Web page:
Peripartum hysterectomy and its risk factors
Background: Emergency Peripartum Hysterectomy (EPH) is an important lifesaving surgical procedure considered in cases of severe hemorrhage unresponsive to medical and conservative management. The objective is to review incidence, identification, intervention and impact of emergency peripartum hysterectomy.
Methods: The retrospective, cross-sectional study designed was to used. EPH data were collected from January 2014 to December 2018.Descriptive statistics was used to analyzed data and presented in tables and charts.
Results: Incidence of Emergency Peripartum Hysterectomies was 2.3% out of 252(2.6%) cases of obstetrical emergencies and 0.06% that is 1 in 1600 deliveries. Most common indications for EPH were uterine rupture (33.3%); placenta accreta (33.3%) followed by retained placenta (16.6%) and endometritis with pyometritis (16.6%). Estimated blood loss 1916 ml., timeliness from delivery to hysterectomy was 140 minutes; most common post-operative complication was surgical site infection (33.3%) and length of hospital stay 11.7 days. Maternal morbidity rate was 33.3%. There was no maternal mortality recorded.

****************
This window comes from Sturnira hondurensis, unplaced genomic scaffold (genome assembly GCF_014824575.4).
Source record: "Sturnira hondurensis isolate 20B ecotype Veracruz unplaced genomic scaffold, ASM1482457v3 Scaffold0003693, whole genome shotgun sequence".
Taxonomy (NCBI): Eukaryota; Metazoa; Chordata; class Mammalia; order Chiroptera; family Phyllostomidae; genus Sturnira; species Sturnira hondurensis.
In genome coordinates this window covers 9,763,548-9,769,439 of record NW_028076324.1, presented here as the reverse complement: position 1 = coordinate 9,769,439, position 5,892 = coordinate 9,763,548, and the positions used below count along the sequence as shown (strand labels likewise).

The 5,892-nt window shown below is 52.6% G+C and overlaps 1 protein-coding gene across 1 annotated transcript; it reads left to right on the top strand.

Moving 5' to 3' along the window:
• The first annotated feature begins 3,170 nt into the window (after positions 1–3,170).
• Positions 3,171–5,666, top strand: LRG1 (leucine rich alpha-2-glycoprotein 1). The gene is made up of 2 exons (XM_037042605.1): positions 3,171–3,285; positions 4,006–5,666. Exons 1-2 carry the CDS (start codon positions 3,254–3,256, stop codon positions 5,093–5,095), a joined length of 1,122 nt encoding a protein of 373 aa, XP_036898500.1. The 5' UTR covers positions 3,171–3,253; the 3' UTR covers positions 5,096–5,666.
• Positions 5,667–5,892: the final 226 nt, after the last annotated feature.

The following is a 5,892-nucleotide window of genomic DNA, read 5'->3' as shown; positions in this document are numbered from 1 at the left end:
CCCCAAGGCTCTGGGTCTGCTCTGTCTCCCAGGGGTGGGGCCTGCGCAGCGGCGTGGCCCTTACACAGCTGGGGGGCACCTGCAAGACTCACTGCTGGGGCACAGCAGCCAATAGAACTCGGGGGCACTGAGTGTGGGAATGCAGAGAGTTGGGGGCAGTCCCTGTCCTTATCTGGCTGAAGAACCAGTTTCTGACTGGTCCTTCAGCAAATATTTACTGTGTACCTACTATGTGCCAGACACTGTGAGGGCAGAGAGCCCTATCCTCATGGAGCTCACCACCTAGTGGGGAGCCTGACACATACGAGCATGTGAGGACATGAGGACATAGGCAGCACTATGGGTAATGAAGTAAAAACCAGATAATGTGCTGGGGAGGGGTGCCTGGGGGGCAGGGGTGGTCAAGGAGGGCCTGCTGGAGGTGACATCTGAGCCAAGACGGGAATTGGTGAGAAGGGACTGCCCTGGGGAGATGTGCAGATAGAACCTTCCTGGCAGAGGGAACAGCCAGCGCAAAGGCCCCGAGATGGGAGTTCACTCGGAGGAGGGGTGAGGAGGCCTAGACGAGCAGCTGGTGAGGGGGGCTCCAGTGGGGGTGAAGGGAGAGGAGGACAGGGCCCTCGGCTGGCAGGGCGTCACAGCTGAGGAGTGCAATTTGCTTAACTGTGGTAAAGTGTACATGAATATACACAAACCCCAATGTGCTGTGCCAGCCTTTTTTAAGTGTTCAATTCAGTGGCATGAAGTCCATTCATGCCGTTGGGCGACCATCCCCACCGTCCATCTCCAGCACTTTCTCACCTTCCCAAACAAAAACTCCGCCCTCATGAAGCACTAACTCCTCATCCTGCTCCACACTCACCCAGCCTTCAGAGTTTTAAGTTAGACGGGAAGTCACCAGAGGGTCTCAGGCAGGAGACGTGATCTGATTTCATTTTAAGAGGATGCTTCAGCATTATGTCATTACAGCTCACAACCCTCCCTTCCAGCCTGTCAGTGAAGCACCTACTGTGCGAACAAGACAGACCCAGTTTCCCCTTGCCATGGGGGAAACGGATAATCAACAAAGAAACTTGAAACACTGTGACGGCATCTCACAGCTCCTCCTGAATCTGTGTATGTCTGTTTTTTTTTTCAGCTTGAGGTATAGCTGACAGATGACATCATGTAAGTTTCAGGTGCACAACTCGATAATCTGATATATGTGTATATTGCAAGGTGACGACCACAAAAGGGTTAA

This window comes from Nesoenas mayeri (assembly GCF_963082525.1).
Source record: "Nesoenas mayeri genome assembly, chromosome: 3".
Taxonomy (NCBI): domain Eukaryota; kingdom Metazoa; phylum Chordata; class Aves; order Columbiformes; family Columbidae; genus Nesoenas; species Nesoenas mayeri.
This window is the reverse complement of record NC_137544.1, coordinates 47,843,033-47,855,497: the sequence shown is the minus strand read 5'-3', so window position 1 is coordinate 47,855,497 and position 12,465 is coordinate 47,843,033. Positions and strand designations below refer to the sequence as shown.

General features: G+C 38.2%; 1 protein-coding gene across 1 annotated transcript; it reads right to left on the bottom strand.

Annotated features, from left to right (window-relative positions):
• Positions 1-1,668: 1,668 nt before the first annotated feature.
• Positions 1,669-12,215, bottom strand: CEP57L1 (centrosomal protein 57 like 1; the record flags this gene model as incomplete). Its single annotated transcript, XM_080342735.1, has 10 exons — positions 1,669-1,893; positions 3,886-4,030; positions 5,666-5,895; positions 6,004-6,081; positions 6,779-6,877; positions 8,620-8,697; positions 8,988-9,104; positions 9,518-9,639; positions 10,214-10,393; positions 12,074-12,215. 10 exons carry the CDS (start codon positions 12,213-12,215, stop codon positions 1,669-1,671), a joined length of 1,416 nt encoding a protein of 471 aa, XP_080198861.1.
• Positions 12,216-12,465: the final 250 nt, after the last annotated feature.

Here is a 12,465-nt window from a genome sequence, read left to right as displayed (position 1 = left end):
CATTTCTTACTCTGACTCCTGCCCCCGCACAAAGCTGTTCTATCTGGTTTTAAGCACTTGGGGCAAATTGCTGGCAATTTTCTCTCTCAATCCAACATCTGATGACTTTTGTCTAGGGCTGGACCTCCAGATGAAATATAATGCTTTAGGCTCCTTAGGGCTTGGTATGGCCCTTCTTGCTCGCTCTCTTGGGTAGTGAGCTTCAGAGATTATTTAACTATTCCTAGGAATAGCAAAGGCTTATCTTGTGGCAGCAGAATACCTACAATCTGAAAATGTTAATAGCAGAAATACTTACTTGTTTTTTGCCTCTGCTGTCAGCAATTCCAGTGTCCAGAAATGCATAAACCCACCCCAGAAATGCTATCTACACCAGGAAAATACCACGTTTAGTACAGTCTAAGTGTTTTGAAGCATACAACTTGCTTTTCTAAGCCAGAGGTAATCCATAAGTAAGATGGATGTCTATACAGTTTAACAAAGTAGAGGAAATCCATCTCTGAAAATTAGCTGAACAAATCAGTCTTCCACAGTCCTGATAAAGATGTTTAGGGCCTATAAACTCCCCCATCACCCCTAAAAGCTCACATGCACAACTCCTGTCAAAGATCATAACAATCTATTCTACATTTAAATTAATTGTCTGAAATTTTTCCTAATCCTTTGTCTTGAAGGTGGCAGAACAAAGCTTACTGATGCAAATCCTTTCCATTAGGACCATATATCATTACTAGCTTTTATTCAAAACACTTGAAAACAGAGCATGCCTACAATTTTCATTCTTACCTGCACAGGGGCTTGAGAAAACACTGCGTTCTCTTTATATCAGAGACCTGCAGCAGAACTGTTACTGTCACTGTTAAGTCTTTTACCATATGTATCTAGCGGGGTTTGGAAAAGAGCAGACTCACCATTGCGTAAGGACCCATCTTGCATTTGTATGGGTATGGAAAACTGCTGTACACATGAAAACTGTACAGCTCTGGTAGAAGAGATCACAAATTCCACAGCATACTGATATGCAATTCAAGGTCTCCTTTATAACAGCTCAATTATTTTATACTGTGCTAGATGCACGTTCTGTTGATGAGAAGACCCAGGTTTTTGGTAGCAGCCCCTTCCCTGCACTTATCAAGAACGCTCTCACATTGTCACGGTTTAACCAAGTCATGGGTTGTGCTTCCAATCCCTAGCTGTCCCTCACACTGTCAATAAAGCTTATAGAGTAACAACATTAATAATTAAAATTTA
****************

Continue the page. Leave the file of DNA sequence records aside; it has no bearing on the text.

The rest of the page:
Conclusions: The timely intervention improves the outcome in Peripartum Hysterectomy, which is frequently associated with abnormal placentation as a consequence of increasing caesarean deliveries rate.
Copyright (c) 2019 Renuka Tamrakar, Upendra Pandit, Sabita Shrestha, Basant Sharma, Rakshya Joshi
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